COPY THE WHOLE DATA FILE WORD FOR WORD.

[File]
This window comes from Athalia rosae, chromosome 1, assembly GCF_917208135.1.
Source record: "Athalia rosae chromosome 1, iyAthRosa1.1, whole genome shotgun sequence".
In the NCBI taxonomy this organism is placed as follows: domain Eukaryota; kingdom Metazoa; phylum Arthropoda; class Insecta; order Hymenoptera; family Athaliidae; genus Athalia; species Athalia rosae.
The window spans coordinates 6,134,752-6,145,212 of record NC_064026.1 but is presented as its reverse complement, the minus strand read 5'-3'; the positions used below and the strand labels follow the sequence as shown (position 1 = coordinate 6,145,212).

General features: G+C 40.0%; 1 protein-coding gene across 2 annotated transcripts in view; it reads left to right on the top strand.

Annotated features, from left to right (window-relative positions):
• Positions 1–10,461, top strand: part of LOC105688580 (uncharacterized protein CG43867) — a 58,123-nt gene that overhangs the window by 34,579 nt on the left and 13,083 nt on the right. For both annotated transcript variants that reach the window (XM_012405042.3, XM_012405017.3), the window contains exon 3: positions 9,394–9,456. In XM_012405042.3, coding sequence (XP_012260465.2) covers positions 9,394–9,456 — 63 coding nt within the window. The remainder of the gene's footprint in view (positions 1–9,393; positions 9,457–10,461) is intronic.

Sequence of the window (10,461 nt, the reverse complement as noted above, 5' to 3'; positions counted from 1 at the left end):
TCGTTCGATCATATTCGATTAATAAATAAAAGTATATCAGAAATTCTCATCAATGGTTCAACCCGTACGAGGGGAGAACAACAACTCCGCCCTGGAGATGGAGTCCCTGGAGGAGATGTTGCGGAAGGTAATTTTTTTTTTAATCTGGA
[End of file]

This window comes from Athalia rosae, chromosome 1, assembly GCF_917208135.1.
Source record: "Athalia rosae chromosome 1, iyAthRosa1.1, whole genome shotgun sequence".
In the NCBI taxonomy this organism is placed as follows: domain Eukaryota; kingdom Metazoa; phylum Arthropoda; class Insecta; order Hymenoptera; family Athaliidae; genus Athalia; species Athalia rosae.
The window spans coordinates 6,134,752-6,145,212 of record NC_064026.1 but is presented as its reverse complement, the minus strand read 5'-3'; the positions used below and the strand labels follow the sequence as shown (position 1 = coordinate 6,145,212).

General features: G+C 40.0%; 1 protein-coding gene across 2 annotated transcripts in view; it reads left to right on the top strand.

Annotated features, from left to right (window-relative positions):
• Positions 1–10,461, top strand: part of LOC105688580 (uncharacterized protein CG43867) — a 58,123-nt gene that overhangs the window by 34,579 nt on the left and 13,083 nt on the right. For both annotated transcript variants that reach the window (XM_012405042.3, XM_012405017.3), the window contains exon 3: positions 9,394–9,456. In XM_012405042.3, coding sequence (XP_012260465.2) covers positions 9,394–9,456 — 63 coding nt within the window. The remainder of the gene's footprint in view (positions 1–9,393; positions 9,457–10,461) is intronic.

Sequence of the window (10,461 nt, the reverse complement as noted above, 5' to 3'; positions counted from 1 at the left end):
TCGTTCGATCATATTCGATTAATAAATAAAAGTATATCAGAAATTCTCATCAATGGTTCAACCCGTACGAGGGGAGAACAACAACTCCGCCCTGGAGATGGAGTCCCTGGAGGAGATGTTGCGGAAGGTAATTTTTTTTTTAATCTGGA